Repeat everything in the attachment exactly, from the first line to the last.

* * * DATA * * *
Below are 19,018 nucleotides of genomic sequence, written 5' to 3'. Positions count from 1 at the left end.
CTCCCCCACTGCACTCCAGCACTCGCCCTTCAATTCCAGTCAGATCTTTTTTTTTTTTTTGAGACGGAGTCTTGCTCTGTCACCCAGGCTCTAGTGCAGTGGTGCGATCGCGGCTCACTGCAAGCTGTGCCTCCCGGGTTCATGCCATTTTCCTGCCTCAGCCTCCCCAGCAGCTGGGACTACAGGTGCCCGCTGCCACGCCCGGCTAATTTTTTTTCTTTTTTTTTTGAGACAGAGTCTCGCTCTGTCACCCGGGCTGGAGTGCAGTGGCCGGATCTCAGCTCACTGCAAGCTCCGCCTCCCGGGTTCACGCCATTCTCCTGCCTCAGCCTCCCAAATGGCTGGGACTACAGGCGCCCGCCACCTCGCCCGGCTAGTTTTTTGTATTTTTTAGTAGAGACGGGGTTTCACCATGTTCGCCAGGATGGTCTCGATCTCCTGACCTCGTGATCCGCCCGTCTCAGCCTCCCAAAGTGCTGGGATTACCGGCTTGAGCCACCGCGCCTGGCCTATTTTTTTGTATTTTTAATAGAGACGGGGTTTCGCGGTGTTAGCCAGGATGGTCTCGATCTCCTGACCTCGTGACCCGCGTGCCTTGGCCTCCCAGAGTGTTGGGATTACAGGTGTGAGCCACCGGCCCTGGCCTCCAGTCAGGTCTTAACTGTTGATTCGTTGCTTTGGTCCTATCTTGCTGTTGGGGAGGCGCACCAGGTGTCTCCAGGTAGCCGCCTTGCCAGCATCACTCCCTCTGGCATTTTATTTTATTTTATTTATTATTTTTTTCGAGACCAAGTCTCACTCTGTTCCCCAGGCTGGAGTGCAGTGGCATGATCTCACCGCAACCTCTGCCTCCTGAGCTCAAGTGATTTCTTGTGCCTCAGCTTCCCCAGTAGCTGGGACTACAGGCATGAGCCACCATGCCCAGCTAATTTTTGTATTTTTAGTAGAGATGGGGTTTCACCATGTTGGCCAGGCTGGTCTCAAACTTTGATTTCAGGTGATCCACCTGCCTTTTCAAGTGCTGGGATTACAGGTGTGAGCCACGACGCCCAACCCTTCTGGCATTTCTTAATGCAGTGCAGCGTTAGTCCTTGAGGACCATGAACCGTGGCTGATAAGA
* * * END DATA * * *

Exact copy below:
Below are 19,018 nucleotides of genomic sequence, written 5' to 3'. Positions count from 1 at the left end.
CTCCCCCACTGCACTCCAGCACTCGCCCTTCAATTCCAGTCAGATCTTTTTTTTTTTTTTGAGACGGAGTCTTGCTCTGTCACCCAGGCTCTAGTGCAGTGGTGCGATCGCGGCTCACTGCAAGCTGTGCCTCCCGGGTTCATGCCATTTTCCTGCCTCAGCCTCCCCAGCAGCTGGGACTACAGGTGCCCGCTGCCACGCCCGGCTAATTTTTTTTCTTTTTTTTTTGAGACAGAGTCTCGCTCTGTCACCCGGGCTGGAGTGCAGTGGCCGGATCTCAGCTCACTGCAAGCTCCGCCTCCCGGGTTCACGCCATTCTCCTGCCTCAGCCTCCCAAATGGCTGGGACTACAGGCGCCCGCCACCTCGCCCGGCTAGTTTTTTGTATTTTTTAGTAGAGACGGGGTTTCACCATGTTCGCCAGGATGGTCTCGATCTCCTGACCTCGTGATCCGCCCGTCTCAGCCTCCCAAAGTGCTGGGATTACCGGCTTGAGCCACCGCGCCTGGCCTATTTTTTTGTATTTTTAATAGAGACGGGGTTTCGCGGTGTTAGCCAGGATGGTCTCGATCTCCTGACCTCGTGACCCGCGTGCCTTGGCCTCCCAGAGTGTTGGGATTACAGGTGTGAGCCACCGGCCCTGGCCTCCAGTCAGGTCTTAACTGTTGATTCGTTGCTTTGGTCCTATCTTGCTGTTGGGGAGGCGCACCAGGTGTCTCCAGGTAGCCGCCTTGCCAGCATCACTCCCTCTGGCATTTTATTTTATTTTATTTATTATTTTTTTCGAGACCAAGTCTCACTCTGTTCCCCAGGCTGGAGTGCAGTGGCATGATCTCACCGCAACCTCTGCCTCCTGAGCTCAAGTGATTTCTTGTGCCTCAGCTTCCCCAGTAGCTGGGACTACAGGCATGAGCCACCATGCCCAGCTAATTTTTGTATTTTTAGTAGAGATGGGGTTTCACCATGTTGGCCAGGCTGGTCTCAAACTTTGATTTCAGGTGATCCACCTGCCTTTTCAAGTGCTGGGATTACAGGTGTGAGCCACGACGCCCAACCCTTCTGGCATTTCTTAATGCAGTGCAGCGTTAGTCCTTGAGGACCATGAACCGTGGCTGATAAGA